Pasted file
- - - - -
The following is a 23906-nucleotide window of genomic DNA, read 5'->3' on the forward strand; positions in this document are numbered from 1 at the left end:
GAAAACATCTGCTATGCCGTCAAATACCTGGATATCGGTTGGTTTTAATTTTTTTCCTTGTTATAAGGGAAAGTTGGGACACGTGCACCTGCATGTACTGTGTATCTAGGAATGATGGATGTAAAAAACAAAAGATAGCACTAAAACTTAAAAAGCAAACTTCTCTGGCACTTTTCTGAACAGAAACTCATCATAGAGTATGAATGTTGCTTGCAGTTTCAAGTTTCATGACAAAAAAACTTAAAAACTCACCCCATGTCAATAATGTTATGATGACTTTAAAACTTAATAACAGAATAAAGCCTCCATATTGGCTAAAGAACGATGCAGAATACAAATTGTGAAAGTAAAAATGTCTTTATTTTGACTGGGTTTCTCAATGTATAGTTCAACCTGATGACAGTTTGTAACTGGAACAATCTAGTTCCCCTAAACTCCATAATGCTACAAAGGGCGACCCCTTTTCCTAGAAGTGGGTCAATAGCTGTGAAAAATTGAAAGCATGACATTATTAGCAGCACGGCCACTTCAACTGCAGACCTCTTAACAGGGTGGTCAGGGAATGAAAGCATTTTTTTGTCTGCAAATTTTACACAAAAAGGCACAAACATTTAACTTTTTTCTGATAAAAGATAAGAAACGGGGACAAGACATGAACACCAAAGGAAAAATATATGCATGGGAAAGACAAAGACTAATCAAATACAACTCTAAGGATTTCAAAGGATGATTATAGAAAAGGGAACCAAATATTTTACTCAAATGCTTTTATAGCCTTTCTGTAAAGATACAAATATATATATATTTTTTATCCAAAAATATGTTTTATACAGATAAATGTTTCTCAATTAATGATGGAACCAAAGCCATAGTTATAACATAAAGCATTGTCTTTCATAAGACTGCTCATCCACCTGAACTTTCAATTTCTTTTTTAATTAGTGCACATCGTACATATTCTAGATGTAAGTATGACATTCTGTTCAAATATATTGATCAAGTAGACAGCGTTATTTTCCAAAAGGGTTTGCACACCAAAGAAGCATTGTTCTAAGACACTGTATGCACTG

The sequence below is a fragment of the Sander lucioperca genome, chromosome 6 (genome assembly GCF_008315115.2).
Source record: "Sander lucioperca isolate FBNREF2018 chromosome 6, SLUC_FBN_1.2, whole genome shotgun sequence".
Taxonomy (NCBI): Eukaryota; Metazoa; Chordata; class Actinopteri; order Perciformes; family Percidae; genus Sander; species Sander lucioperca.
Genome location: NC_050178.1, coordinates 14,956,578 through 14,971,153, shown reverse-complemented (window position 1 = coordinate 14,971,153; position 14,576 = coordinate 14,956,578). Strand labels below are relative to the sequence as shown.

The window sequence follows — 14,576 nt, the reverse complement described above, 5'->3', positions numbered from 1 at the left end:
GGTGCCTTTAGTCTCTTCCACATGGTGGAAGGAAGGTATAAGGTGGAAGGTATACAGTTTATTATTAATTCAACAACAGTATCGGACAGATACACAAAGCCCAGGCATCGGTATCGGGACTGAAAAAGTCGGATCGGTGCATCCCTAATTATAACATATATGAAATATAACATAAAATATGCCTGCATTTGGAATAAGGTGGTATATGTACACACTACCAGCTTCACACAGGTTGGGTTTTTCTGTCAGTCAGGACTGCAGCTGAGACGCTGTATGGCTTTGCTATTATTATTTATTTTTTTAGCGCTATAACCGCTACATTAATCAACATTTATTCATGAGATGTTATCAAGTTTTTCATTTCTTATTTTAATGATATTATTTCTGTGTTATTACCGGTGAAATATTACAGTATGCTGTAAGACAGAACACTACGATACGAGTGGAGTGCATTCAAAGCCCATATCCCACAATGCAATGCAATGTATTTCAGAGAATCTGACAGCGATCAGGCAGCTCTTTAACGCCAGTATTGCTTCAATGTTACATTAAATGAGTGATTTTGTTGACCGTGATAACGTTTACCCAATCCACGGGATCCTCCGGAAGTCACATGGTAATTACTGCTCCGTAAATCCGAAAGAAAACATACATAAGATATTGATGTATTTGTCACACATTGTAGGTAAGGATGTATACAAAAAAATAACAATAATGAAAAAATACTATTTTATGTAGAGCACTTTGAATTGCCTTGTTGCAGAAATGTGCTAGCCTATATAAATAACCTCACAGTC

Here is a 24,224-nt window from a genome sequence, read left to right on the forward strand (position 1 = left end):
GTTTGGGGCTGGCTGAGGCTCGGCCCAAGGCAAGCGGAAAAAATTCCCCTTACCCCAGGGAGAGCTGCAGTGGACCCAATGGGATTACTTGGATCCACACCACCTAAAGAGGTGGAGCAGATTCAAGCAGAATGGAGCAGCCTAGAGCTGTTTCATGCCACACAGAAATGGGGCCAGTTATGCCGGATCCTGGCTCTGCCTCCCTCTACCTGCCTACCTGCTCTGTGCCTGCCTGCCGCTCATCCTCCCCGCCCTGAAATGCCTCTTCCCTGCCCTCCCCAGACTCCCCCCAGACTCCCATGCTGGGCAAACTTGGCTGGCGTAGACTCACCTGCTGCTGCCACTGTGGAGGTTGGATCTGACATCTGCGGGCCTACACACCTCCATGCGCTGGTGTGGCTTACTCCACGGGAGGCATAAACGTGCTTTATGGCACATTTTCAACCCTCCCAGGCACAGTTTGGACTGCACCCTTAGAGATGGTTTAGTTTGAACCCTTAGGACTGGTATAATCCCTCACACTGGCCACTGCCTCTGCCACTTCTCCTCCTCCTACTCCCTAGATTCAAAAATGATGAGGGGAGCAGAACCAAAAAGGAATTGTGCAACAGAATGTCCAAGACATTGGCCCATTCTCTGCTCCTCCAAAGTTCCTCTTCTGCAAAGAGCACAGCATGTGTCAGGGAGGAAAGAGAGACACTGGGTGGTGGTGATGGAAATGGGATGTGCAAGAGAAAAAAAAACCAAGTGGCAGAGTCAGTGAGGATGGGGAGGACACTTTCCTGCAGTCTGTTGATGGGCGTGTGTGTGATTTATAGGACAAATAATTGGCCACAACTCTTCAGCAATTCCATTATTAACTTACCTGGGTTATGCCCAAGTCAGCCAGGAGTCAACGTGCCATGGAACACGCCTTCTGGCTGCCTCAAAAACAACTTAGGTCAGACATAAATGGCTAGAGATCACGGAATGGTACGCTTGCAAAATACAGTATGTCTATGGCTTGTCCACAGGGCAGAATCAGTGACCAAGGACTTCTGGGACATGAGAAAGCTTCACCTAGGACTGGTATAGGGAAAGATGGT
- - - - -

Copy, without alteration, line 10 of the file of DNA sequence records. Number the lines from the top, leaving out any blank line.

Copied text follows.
GTTTGGGGCTGGCTGAGGCTCGGCCCAAGGCAAGCGGAAAAAATTCCCCTTACCCCAGGGAGAGCTGCAGTGGACCCAATGGGATTACTTGGATCCACACCACCTAAAGAGGTGGAGCAGATTCAAGCAGAATGGAGCAGCCTAGAGCTGTTTCATGCCACACAGAAATGGGGCCAGTTATGCCGGATCCTGGCTCTGCCTCCCTCTACCTGCCTACCTGCTCTGTGCCTGCCTGCCGCTCATCCTCCCCGCCCTGAAATGCCTCTTCCCTGCCCTCCCCAGACTCCCCCCAGACTCCCATGCTGGGCAAACTTGGCTGGCGTAGACTCACCTGCTGCTGCCACTGTGGAGGTTGGATCTGACATCTGCGGGCCTACACACCTCCATGCGCTGGTGTGGCTTACTCCACGGGAGGCATAAACGTGCTTTATGGCACATTTTCAACCCTCCCAGGCACAGTTTGGACTGCACCCTTAGAGATGGTTTAGTTTGAACCCTTAGGACTGGTATAATCCCTCACACTGGCCACTGCCTCTGCCACTTCTCCTCCTCCTACTCCCTAGATTCAAAAATGATGAGGGGAGCAGAACCAAAAAGGAATTGTGCAACAGAATGTCCAAGACATTGGCCCATTCTCTGCTCCTCCAAAGTTCCTCTTCTGCAAAGAGCACAGCATGTGTCAGGGAGGAAAGAGAGACACTGGGTGGTGGTGATGGAAATGGGATGTGCAAGAGAAAAAAAAACCAAGTGGCAGAGTCAGTGAGGATGGGGAGGACACTTTCCTGCAGTCTGTTGATGGGCGTGTGTGTGATTTATAGGACAAATAATTGGCCACAACTCTTCAGCAATTCCATTATTAACTTACCTGGGTTATGCCCAAGTCAGCCAGGAGTCAACGTGCCATGGAACACGCCTTCTGGCTGCCTCAAAAACAACTTAGGTCAGACATAAATGGCTAGAGATCACGGAATGGTACGCTTGCAAAATACAGTATGTCTATGGCTTGTCCACAGGGCAGAATCAGTGACCAAGGACTTCTGGGACATGAGAAAGCTTCACCTAGGACTGGTATAGGGAAAGATGGT